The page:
verb (used with object), for·ti·fied, for·ti·fy·ing.

  1. to protect or strengthen against attack; surround or provide with defensive military works.
  2. to furnish with a means of resisting force or standing strain or wear: to fortify cotton with nylon.
  3. to make strong; impart strength or vigor to: to fortify oneself with a good breakfast.
  4. to increase the effectiveness of, as by additional ingredients: to fortify a diet with vitamins; to fortify a lotion with lanolin.
  5. to strengthen mentally or morally: to be fortified by religious faith.
  6. to confirm or corroborate: to fortify an accusation with facts.
  7. Nutrition. to add one or more ingredients to (a food) to increase its nutritional content.
  8. to add alcohol to (wine or the like).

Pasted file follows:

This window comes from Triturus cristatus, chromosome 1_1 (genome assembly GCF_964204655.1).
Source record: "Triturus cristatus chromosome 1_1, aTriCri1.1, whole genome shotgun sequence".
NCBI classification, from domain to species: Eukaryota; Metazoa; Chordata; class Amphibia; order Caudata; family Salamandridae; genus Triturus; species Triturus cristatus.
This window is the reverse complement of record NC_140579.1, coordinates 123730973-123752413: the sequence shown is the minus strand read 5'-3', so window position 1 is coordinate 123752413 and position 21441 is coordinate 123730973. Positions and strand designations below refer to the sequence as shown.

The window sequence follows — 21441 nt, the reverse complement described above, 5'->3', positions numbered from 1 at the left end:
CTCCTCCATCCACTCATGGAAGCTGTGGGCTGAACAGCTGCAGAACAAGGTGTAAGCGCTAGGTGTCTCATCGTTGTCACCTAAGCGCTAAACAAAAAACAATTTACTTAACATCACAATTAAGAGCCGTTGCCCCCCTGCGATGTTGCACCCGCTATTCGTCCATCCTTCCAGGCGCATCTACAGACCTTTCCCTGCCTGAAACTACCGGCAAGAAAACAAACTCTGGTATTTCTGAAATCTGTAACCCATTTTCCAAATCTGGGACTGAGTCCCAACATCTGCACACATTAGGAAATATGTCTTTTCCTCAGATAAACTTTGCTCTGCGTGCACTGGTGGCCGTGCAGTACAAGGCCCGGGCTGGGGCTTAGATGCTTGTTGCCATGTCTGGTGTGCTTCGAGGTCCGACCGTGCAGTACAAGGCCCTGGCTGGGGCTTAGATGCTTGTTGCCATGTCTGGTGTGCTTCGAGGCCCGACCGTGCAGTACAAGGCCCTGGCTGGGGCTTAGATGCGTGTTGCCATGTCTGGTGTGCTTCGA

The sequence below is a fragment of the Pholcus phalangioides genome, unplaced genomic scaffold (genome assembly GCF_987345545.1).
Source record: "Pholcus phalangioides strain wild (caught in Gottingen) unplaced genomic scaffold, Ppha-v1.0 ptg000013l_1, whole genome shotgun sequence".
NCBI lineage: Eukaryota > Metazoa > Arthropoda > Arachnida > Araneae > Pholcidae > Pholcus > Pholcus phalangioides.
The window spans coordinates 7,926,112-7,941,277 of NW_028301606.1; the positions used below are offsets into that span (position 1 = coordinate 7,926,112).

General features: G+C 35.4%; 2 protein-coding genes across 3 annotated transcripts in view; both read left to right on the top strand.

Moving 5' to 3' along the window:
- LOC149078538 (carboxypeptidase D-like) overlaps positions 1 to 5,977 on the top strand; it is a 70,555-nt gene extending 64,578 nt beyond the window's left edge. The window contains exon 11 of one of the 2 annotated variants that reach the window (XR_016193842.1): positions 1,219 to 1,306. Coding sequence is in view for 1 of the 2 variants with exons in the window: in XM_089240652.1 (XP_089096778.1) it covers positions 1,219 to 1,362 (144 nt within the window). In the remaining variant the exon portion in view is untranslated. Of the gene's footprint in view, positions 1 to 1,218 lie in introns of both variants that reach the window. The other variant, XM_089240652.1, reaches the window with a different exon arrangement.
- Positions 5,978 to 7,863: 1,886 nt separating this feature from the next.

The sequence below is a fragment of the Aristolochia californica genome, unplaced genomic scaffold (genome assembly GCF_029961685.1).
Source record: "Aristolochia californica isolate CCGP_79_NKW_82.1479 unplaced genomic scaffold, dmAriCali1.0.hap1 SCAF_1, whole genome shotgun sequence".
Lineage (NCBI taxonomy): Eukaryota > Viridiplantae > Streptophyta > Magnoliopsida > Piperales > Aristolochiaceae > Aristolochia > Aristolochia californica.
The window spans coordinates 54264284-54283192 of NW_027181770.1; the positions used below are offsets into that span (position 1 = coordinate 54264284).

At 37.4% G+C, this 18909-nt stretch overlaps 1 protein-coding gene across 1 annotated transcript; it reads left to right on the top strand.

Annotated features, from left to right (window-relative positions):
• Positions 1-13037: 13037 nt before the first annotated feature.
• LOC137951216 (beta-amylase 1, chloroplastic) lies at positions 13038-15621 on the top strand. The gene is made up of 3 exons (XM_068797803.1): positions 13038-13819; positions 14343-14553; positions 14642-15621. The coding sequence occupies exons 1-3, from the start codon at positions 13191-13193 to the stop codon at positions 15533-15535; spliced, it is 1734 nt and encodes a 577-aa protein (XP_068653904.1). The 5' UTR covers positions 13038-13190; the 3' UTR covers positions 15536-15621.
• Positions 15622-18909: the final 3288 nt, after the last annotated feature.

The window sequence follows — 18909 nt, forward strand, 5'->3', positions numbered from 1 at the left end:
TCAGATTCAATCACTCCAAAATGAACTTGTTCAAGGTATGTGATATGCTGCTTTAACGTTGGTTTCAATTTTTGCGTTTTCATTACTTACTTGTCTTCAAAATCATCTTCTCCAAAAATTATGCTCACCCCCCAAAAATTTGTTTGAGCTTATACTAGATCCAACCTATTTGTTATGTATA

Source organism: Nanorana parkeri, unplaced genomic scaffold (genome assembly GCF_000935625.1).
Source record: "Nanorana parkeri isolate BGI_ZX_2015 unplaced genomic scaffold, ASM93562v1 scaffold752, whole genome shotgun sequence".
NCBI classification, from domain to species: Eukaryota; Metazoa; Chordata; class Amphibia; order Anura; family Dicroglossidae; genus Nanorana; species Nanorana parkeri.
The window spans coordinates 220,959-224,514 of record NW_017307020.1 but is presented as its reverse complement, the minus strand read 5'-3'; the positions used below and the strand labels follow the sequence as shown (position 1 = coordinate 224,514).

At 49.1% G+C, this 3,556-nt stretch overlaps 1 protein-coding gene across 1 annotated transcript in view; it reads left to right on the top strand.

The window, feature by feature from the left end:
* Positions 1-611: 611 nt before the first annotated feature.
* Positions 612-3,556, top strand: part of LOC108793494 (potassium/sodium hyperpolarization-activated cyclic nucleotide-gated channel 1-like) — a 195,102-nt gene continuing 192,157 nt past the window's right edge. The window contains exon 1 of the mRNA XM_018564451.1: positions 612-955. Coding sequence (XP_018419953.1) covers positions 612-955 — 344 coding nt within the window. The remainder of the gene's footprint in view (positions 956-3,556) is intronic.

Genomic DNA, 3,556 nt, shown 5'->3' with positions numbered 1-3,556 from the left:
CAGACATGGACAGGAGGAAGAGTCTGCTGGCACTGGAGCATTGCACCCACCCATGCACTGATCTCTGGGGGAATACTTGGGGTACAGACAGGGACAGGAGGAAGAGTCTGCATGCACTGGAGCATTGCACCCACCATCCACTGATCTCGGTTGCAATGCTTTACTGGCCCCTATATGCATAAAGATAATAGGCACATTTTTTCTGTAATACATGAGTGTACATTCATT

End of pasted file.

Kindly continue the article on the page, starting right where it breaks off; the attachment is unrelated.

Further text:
verb (used without object), for·ti·fied, for·ti·fy·ing.

  1. to set up defensive works; erect fortifications.

verb -fies, -fying or -fied (mainly tr)

  1. (also intr) to make (a place) defensible, as by building walls, digging trenches, etc
  2. to strengthen physically, mentally, or morally
  3. to strengthen, support, or reinforce (a garment, structure, etc)
  4. to add spirits or alcohol to (wine), in order to produce sherry, port, etc
  5. to increase the nutritious value of (a food), as by adding vitamins and minerals
  6. to support or confirmto fortify an argument with facts

v.early 15c., “increase efficacy” (of medicine); mid-15c., “provide (a town) with walls and defenses,” from Old French fortifiier (14c.) “to fortify, strengthen,” from Late Latin fortificare “to strengthen, make strong,” from Latin fortis “strong” (see fort) + facere “to make” (see factitious). Sense of “to strengthen mentally or morally” is from late 15c. Meaning “add liquor or alcohol” is from 1880. Related: Fortified; fortifying.

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